The compositions of the present invention also include a dissociable source of mineral that provides a mineral ionic species selected from the group consisting of calcium and phosphate upon dissociation, that is co-delivered with the stabilized tooth mineralizing mineral composition, also known as the template material, to the tooth surface to enhance surface deposition of the mineralizing ions and subsequent growth. Dissociation of the mineral source may occur prior to or upon contact with saliva in the oral cavity. Suitable examples of dissociable mineral sources for calcium and/or phosphate include, but are not limited to, amorphous calcium phosphate, calcium phosphosilicate, calcium Na phosphosilicate, calcium glycerophosphate, calcium phosphocitrate, and independent dissociable sources of calcium, e.g. calcium chloride or other inorganic salts of calcium, and/or phosphate, e.g. Na monofluorophosphate trisodium phosphate and disodium phosphate, isolated one from the other prior to use through, e.g. multi-compartment delivery systems such as dual tube toothpaste containers, encapsulation or stabilization to prevent pre-mature crystal growth until point of use. The concentration of dissociable mineral source may be such that the concentration of mineral ionic species is greater than the solubility product constant. The level of dissociable mineral composition may range from 0.5% to 50%, or 1% to 10%, by weight, based on total weight of the composition.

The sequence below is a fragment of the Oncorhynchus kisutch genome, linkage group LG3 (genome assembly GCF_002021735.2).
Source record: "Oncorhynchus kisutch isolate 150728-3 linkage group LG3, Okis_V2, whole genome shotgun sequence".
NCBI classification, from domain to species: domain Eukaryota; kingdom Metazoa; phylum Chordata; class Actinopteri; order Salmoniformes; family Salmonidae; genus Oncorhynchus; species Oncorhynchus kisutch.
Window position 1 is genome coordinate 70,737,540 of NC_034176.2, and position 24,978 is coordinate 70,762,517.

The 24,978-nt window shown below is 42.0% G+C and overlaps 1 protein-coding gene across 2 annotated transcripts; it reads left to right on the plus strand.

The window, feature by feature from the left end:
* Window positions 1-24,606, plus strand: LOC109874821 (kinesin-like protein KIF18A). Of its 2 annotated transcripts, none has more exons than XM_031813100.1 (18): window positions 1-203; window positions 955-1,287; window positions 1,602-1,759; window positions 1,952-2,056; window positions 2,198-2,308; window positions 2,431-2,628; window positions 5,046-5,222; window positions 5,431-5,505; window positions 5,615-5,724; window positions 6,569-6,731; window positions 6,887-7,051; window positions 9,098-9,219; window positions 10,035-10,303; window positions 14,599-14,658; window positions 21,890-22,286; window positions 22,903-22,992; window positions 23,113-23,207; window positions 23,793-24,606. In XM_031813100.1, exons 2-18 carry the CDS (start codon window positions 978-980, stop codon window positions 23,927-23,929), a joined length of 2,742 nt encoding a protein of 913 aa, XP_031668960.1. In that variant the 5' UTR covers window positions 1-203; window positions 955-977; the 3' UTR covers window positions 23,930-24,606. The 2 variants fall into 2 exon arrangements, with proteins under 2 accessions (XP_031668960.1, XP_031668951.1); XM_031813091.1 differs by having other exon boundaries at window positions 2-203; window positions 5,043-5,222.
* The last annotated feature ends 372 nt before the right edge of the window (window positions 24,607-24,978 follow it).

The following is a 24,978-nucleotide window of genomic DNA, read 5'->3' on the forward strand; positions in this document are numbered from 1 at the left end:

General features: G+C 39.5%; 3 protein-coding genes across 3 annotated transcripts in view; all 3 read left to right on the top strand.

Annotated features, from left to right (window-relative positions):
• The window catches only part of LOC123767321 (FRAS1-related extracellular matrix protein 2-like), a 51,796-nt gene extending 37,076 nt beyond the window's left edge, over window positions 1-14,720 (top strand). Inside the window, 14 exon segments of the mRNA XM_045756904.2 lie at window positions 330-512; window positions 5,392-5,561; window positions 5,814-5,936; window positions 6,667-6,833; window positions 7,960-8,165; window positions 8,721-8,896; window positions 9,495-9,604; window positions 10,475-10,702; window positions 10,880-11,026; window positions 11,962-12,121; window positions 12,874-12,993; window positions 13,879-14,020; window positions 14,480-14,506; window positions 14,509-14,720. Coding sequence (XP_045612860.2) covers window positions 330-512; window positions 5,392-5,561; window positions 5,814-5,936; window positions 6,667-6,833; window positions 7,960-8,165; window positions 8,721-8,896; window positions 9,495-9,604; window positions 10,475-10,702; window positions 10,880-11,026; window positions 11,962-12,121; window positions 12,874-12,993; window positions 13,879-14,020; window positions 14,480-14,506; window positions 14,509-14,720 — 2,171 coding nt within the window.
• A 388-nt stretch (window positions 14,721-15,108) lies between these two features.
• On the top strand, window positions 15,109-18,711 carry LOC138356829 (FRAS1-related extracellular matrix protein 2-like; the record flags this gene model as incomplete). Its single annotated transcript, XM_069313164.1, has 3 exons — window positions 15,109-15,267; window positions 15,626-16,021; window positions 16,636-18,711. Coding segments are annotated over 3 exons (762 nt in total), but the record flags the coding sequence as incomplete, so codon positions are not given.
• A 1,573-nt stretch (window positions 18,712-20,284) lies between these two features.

The calcium:phosphate ratios will be proportional to the calcium phosphate template. Examples of suitable ratios are shown in Table 1.

TABLE 1
MineralFormulaCa/Pi
HydroxyapatiteCa10(PO4)6(OH)21.67
Calcium PyrophosphateCa2P2O71.00
Calcium Dihydrogen PhosphateCa(H2PO4)20.50
Dicalcium Phosphate-DihydroateCaHPO4−2H2O1.00
Tricalcium phosphateCa3(PO4)21.50
Octacalcium phosphateCa8H2(PO4)6•5H2O1.33

The concentration of mineral ionic species should be greater than the solubility product constant. (i.e. I.A.P.>Ksp, for HAP ((Ca2+)5(OH)(PO43−)3)>Ksp(HAP)=2.34×10−59).